Yoga, beer and rumba make UN's list of 'cultural intangibles'

A beer is served at the Belgium guild of brewers on Grand Place in Brussels, on October 23, 2015. Image copyright Getty Images
Image caption Belgian beer culture made the list - almost 1,500 different types are produced in the country

Unesco, the UN's culture and education arm is meeting in Ethiopia's capital to name the world's "cultural intangibles" - traditions and social practices unique to specific countries.

Unesco says cultural traditions must remain relevant to be "kept alive" and that naming them helps with that.

They also say the "cultural intangibles" list encourages traditions to be passed down to future generations.

What sort of things made the list?

Image copyright Getty Images
Image caption Some of the divers are in their 80s

On the Korean island of Jeju, female divers known as Jeju Haenyeo gather shellfish for a living. The divers can harvest for up to seven hours a day and hold their breath during their 10 metre dives. Prayers are said for safety before the dive and the tradition is passed down in families. Unesco says the practice "advances women's status in the community" and promotes sustainability.

Image copyright EPA
Image caption The Rumba incorporates elements of Antillean culture and Spanish flamenco

The Cuban Rumba, a music and dance combination, originally developed across the country in poor neighbourhoods and shanty towns. Unesco says the Rumba is "an expression of resistance and self-esteem while evoking grace, sensuality and joy to connect people".

Image copyright AFP
Image caption The structures often provide a satirical or ironic look at local and international problems

Las Fallas festival in Valencia, Spain, marks the coming of spring. From 14-19 March, giant papier-mache structures are constructed throughout the town and on the last night of the festival the structures are set alight. The festival is accompanied by marching bands, outdoor meals and fireworks.

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Image caption Street rituals take place to encourage "peaceful communities"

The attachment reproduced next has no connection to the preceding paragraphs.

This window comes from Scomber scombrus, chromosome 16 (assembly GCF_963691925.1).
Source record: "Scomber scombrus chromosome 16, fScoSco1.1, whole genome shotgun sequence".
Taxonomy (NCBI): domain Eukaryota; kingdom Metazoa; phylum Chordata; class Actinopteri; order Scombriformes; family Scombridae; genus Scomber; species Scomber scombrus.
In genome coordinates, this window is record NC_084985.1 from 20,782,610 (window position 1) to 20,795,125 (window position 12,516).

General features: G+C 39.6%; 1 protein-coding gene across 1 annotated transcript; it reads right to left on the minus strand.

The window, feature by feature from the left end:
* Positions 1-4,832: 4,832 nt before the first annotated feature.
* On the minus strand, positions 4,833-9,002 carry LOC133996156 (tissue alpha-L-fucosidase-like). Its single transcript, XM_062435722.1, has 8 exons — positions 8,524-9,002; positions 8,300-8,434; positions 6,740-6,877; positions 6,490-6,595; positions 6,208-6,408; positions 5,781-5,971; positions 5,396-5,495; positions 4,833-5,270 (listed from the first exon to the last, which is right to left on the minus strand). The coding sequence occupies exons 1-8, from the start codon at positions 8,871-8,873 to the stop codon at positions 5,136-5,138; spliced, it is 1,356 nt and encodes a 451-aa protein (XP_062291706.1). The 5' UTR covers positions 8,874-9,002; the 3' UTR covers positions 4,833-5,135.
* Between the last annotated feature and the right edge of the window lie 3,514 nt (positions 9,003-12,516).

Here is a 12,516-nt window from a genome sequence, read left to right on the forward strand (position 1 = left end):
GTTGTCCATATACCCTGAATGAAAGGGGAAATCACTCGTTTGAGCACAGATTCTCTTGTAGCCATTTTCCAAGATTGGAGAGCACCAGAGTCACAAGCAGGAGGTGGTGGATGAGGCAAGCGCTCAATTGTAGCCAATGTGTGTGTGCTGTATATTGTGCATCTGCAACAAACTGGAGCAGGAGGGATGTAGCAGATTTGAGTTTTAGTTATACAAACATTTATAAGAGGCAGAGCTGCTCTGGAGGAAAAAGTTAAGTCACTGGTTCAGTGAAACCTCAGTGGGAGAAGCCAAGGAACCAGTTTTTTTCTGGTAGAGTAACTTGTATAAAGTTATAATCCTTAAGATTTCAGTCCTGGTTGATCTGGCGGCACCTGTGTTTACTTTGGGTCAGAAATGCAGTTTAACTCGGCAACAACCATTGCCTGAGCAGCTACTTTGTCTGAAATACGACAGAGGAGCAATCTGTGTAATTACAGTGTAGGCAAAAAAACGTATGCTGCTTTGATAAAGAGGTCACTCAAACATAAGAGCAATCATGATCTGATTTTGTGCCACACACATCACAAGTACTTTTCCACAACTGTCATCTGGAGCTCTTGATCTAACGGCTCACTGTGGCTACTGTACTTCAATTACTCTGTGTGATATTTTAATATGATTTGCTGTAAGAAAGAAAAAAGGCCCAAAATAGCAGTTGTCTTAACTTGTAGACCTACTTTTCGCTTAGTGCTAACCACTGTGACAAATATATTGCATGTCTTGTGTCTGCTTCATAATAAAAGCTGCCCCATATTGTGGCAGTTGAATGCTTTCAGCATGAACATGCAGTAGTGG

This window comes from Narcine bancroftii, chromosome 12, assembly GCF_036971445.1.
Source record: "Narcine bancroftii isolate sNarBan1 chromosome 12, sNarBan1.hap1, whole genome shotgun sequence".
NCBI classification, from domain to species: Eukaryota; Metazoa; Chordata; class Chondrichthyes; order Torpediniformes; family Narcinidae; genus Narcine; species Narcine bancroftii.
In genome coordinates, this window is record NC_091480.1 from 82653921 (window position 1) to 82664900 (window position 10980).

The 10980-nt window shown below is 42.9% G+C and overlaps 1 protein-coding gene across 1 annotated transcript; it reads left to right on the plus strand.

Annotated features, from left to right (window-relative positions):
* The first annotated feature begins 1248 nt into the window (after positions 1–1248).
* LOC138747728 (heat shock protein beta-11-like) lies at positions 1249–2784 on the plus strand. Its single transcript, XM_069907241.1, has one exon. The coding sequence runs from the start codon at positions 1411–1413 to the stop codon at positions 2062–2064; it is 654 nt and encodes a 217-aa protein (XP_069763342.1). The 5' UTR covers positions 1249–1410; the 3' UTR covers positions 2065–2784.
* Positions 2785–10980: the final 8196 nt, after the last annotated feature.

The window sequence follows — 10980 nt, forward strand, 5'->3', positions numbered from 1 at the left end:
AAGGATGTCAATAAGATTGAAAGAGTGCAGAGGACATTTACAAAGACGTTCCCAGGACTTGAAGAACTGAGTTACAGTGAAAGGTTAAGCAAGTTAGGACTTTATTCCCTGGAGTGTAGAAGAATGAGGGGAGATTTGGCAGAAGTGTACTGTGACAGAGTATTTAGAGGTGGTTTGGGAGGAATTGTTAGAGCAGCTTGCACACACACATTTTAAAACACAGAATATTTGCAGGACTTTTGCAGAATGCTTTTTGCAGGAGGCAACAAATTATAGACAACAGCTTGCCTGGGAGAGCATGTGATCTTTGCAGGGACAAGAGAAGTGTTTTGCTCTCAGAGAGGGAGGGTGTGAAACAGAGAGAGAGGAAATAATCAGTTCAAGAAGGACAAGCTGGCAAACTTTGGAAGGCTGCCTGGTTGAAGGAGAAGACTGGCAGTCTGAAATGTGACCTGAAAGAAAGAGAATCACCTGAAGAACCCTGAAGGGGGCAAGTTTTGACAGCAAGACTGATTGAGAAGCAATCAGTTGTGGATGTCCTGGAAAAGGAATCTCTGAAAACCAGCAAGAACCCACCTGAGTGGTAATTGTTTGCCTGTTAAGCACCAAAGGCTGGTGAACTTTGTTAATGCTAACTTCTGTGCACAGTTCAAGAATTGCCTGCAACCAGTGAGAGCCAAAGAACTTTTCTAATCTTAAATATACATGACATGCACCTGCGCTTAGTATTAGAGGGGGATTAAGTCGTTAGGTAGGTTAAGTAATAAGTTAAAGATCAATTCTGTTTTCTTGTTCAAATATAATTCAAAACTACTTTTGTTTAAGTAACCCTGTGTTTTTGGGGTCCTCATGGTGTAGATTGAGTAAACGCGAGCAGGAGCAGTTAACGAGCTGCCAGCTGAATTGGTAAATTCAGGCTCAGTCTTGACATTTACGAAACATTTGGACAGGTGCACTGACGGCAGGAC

Afghanistan's Nowruz festival marks the first day of spring and the beginning of the year in the Persian calendar. The festival is also celebrated across Iran, Iraq, Kazakhstan, Kyrgyzstan, Pakistan, Tajikistan, Turkey, Turkmenistan and Uzbekistan and includes special meals and family visits.

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Image caption Tens of thousands of competitors try to catch fish during the festival

The Argungu international fishing festival in northern Nigeria brings together tens of thousands of fisherman for four days. The festival includes water competitions, canoe racing, duck catching and local wrestling and boxing competitions. Men and boys participate while women encourage competitors with song and dance.

Image copyright © UNESCO/Ahmed Abdullatif
Image caption The dance is performed by the Hijazi community

Almezmar is a traditional dance performed by Saudis from the Hijazi community for festive occasions. Some 15-100 performers dressed in white twirl long sticks, beat drums and clap to songs about love and generosity.

Image copyright Getty Images
Image caption Yoga is practiced throughout India for its physical and spiritual benefits

The ancient Indian practice of yoga has influenced Indian health, education, medicine and art. Yoga seeks to unify the mind, body and soul for a greater mental, spiritual and physical wellbeing. The practice consists of poses, controlled breathing, mediation and chanting.